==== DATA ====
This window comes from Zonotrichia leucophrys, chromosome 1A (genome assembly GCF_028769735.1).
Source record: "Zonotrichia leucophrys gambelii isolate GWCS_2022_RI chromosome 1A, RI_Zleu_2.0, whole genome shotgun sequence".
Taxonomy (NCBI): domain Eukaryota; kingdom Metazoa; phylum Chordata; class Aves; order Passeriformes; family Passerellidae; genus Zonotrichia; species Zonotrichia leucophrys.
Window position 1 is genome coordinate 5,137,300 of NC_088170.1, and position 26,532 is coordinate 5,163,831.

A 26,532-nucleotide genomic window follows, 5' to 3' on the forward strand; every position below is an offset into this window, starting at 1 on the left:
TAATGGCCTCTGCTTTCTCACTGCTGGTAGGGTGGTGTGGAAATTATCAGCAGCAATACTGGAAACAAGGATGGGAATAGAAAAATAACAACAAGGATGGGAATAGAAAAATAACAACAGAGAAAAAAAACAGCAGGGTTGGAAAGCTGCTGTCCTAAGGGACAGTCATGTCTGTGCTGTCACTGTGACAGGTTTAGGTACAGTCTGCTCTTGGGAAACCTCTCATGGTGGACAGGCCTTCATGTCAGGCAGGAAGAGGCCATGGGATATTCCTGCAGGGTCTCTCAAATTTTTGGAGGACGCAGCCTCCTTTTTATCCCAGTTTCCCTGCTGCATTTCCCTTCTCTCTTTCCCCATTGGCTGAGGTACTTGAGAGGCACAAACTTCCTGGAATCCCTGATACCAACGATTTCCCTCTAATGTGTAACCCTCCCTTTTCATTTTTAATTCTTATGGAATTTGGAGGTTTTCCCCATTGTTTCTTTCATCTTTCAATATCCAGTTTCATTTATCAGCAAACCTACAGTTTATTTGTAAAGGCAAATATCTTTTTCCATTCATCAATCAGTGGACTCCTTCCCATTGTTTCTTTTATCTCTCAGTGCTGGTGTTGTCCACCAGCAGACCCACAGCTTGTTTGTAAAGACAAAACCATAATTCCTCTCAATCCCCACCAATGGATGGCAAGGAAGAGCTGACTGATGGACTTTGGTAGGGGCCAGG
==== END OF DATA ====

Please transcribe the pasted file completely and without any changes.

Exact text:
This window comes from Zonotrichia leucophrys, chromosome 1A (genome assembly GCF_028769735.1).
Source record: "Zonotrichia leucophrys gambelii isolate GWCS_2022_RI chromosome 1A, RI_Zleu_2.0, whole genome shotgun sequence".
Taxonomy (NCBI): domain Eukaryota; kingdom Metazoa; phylum Chordata; class Aves; order Passeriformes; family Passerellidae; genus Zonotrichia; species Zonotrichia leucophrys.
Window position 1 is genome coordinate 5,137,300 of NC_088170.1, and position 26,532 is coordinate 5,163,831.

A 26,532-nucleotide genomic window follows, 5' to 3' on the forward strand; every position below is an offset into this window, starting at 1 on the left:
TAATGGCCTCTGCTTTCTCACTGCTGGTAGGGTGGTGTGGAAATTATCAGCAGCAATACTGGAAACAAGGATGGGAATAGAAAAATAACAACAAGGATGGGAATAGAAAAATAACAACAGAGAAAAAAAACAGCAGGGTTGGAAAGCTGCTGTCCTAAGGGACAGTCATGTCTGTGCTGTCACTGTGACAGGTTTAGGTACAGTCTGCTCTTGGGAAACCTCTCATGGTGGACAGGCCTTCATGTCAGGCAGGAAGAGGCCATGGGATATTCCTGCAGGGTCTCTCAAATTTTTGGAGGACGCAGCCTCCTTTTTATCCCAGTTTCCCTGCTGCATTTCCCTTCTCTCTTTCCCCATTGGCTGAGGTACTTGAGAGGCACAAACTTCCTGGAATCCCTGATACCAACGATTTCCCTCTAATGTGTAACCCTCCCTTTTCATTTTTAATTCTTATGGAATTTGGAGGTTTTCCCCATTGTTTCTTTCATCTTTCAATATCCAGTTTCATTTATCAGCAAACCTACAGTTTATTTGTAAAGGCAAATATCTTTTTCCATTCATCAATCAGTGGACTCCTTCCCATTGTTTCTTTTATCTCTCAGTGCTGGTGTTGTCCACCAGCAGACCCACAGCTTGTTTGTAAAGACAAAACCATAATTCCTCTCAATCCCCACCAATGGATGGCAAGGAAGAGCTGACTGATGGACTTTGGTAGGGGCCAGG